While reiterating almost everything about the state of economy in J&K, a just released study by the ASSOCHAM has revealed that the state has sluggish growth, plenty of options and least investment in public and private sector, RS Gull reports.

Taking a cartographic interpretation at face value, unionist politician are used to term J&K as “head of India”. But a recent survey revealed by trading body ASSOCHAM in Jammu asserts that with slowest growth and less investment, J&K is just a wagging tail of India. Even peer states like Himachal and Uttrakhand with similar geography and problems are doing much better.

Between 2004-05 and 2011-12, the study said J&K’s economy grew at a compounded rate of 6.1 percent which is below the average growth of Indian state at 8.4 percent during the same period. This is the lowest rate even if compared with low-growth states like Uttarakhand that registered a growth of over 12 percent or neighbouring Himachal that cloaked over 8 percent growth in the same period.

Contribution of agriculture and allied sectors to GDP is 19.83 percent and it recorded a slightly higher growth than the all India average. But the 0.9 percent growth in seven years is insignificant if compared to 3.6 percent seen at all India level.

The secondary industrial sector that fetches 26.4 percent to SDP grew by 5.11 percent. For the same period, the all-India figures for industrial contribution towards country’s GDP and its growth were 25 percent and 8.3 percent respectively. The survey suggests that construction is the dominant industrial activity in J&K. The tertiary services sector continues to be the major contributor to SDP with a 54.2 percent share and it recorded an average compounded growth rate of 9.4 percent.

If compared to hilly states like Himachal and Uttarakhand with similar terrain and almost similar problems, J&K is playing second fiddle to both of them. Unlike J&K that has agriculture as the dominant sector, it is industry in Himachal (33.44 percent) and Uttarakhand (39.77 percent). Uttarakhand has actually registered an impressive industrial growth of 15.71 percent during this period. The contribution of services sector is almost the same in all the three states, though Uttarakhand and Himachal have expanded fast and big in all three sectors.

The report has revealed that J&K is not getting fair investments in both private as well as public sector. By December 2012, the report said J&K has 216 live investment projects worth Rs 130.8 thousand crore. At various stages of implementation, 55.70 percent of these projects fall in services sector and 42.6 percent under electricity sector. While around 27 percent of these projects are mere announcements, the actual implementation is 72.30 percent. Energy sector registered a healthy growth of 18.4 percent in one year but the overall investments in the year were barely 10.3 percent

ASSOCHAM said the private and public resources are being used to complement each other to fulfill growth and development objectives. While private investments are driven by profitability and attractiveness of opportunities, public sector has its own ways and methods. The trade body sees investment climate in the industrially backward state as unfriendly for private sector because of low supply and demand linkages apart from security and geographic concerns.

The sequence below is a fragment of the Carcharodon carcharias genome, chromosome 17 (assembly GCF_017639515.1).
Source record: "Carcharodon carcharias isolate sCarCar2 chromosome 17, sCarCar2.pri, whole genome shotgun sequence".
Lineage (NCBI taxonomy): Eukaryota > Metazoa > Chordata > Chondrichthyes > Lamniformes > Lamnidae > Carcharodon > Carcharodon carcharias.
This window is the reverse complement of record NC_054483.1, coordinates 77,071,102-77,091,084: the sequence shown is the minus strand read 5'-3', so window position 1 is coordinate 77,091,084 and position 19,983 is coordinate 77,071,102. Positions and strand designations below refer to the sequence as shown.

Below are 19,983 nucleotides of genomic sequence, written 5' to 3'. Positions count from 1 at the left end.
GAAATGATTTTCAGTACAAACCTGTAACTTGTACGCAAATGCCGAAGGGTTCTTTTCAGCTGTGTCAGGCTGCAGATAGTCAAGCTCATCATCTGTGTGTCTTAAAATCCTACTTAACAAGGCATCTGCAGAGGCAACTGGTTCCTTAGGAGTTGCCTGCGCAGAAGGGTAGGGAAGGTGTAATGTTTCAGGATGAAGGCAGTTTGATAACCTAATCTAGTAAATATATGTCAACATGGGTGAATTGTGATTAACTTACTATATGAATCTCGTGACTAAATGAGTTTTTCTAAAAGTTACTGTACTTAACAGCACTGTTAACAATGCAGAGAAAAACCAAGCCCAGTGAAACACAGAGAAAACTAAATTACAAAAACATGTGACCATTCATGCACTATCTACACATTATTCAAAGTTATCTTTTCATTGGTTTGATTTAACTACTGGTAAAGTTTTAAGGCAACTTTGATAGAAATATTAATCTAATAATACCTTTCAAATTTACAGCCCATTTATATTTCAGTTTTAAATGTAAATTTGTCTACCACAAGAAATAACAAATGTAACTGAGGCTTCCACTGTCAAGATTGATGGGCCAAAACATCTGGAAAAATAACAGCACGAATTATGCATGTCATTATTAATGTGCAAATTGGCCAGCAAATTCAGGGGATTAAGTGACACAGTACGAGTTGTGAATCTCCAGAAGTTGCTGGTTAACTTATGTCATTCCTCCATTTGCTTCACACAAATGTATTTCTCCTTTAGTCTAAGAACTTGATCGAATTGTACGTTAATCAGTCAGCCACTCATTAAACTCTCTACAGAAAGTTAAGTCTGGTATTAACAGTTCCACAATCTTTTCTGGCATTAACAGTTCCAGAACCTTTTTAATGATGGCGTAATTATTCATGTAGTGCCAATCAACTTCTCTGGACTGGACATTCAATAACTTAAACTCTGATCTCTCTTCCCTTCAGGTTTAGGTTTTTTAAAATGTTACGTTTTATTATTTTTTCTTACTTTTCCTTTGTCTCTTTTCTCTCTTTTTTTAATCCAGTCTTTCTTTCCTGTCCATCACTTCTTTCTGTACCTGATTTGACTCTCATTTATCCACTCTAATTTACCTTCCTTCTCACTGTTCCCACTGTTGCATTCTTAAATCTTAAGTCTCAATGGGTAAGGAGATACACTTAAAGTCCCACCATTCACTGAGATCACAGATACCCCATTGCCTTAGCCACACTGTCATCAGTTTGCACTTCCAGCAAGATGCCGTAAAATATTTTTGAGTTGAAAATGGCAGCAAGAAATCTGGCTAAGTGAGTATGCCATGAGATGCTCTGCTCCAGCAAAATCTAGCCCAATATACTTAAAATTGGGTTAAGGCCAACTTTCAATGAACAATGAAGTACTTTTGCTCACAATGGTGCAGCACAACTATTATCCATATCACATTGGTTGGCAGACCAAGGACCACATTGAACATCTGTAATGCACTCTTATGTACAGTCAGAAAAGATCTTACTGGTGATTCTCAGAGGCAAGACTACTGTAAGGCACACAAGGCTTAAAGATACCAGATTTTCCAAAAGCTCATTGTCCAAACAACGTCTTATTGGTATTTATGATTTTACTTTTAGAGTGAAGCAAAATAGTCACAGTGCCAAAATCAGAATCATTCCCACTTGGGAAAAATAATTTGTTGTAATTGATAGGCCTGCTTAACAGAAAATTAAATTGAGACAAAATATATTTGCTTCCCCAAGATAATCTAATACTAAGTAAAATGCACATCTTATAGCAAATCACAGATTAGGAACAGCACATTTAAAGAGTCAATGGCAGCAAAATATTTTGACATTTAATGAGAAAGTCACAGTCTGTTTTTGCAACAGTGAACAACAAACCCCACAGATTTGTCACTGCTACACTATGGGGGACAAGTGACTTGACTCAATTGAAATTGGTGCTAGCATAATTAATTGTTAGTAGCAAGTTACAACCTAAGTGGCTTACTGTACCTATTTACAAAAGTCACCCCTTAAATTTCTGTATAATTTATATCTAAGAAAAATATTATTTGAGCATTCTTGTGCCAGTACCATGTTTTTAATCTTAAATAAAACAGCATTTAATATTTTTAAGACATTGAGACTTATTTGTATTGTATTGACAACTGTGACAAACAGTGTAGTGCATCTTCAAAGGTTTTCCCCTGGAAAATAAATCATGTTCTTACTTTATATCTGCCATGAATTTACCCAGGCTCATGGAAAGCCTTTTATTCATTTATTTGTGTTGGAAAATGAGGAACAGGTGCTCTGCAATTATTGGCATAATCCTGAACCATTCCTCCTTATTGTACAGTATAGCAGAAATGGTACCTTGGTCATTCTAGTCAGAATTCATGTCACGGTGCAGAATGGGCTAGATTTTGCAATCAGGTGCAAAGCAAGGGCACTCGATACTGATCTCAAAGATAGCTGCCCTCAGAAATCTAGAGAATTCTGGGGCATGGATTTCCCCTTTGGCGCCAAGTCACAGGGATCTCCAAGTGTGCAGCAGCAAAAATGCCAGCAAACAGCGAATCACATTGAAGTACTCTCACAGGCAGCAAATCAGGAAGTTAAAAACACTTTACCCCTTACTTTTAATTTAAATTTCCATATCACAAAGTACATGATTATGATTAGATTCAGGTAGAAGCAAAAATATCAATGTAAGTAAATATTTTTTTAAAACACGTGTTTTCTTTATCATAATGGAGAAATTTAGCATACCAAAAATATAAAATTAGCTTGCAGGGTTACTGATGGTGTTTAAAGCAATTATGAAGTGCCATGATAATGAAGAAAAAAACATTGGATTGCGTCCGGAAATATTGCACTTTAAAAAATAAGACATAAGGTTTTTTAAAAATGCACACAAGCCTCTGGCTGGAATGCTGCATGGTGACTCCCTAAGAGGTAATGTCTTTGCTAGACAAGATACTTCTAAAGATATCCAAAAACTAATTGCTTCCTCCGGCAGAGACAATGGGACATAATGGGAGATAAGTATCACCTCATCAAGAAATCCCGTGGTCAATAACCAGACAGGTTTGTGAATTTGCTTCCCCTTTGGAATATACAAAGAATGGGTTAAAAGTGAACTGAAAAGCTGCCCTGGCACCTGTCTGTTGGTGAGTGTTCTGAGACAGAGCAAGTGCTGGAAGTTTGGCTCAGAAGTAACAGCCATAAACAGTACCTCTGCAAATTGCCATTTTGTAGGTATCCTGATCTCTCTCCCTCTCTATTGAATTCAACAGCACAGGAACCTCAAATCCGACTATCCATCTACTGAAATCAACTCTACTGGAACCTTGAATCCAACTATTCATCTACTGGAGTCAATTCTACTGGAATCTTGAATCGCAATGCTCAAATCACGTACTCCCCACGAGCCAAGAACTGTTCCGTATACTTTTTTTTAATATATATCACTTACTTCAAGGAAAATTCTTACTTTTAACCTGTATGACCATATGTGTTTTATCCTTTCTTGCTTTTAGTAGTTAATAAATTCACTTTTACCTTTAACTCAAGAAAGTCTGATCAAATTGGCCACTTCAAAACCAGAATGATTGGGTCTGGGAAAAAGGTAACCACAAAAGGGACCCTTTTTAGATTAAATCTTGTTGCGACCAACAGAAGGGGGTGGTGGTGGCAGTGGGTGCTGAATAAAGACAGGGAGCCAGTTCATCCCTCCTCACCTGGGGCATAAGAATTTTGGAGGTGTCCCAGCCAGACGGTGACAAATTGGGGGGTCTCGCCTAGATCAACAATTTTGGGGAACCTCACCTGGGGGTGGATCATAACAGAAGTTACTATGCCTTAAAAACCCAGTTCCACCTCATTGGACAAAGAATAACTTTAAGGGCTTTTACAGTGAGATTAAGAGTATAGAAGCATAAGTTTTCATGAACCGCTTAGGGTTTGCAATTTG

“J&K has attracted live investments worth just over Rs 1 lakh crore out of the total live investments worth over Rs 140 lakh crore in India as of December 2012,” the survey said. Government continues to be major investor with 1.3 percent of total investments as the private sector accounted for a meager 0.3 percent.

India, according to the paper, had 7109 live investment projects worth about Rs 58 lakh crore funded by the government. And J&K could attract only 187 projects worth over Rs 1 lakh crore. In the private sector, India had 9950 live investment projects worth about Rs 83 lakh crore but J&K could only attract 28 projects worth Rs 27,600 crore. The major difference, the paper said, is that while most of the Indian states compete to attract domestic and foreign investors, J&K could not attract any foreign investment so far. That essentially means J&K has failed to attract even half a per cent of the total live investments made by both government and private sectors across India.

Analyzing the entire situation, ASSOCHAM has suggested an annual special package of Rs 10,000 crore per year for next five years from the central government for boosting small and medium enterprises (SMEs), food processing, horticulture, tourism and hospitality, IT/ITeS (information technology enabled services), BPO (business process outsourcing) and other potential industries.

The study seeks improved socio-economic infrastructure, physical infrastructure such as roads, power, and telecommunications. It wants the state government to formulate policies, prepare a strategy and create a policy framework that shall encourage industries with potential to earn foreign exchange and generate huge employment. It has suggested the MSMEs be incentivized to expand the production capacity of the sector including handlooms, handicrafts and others which hold ample export potential. Besides, access to finance must be made easy so that industry can undergo constant innovation and adopt aggressive marketing and increase its target market size.


Please enter your comment!
Please enter your name here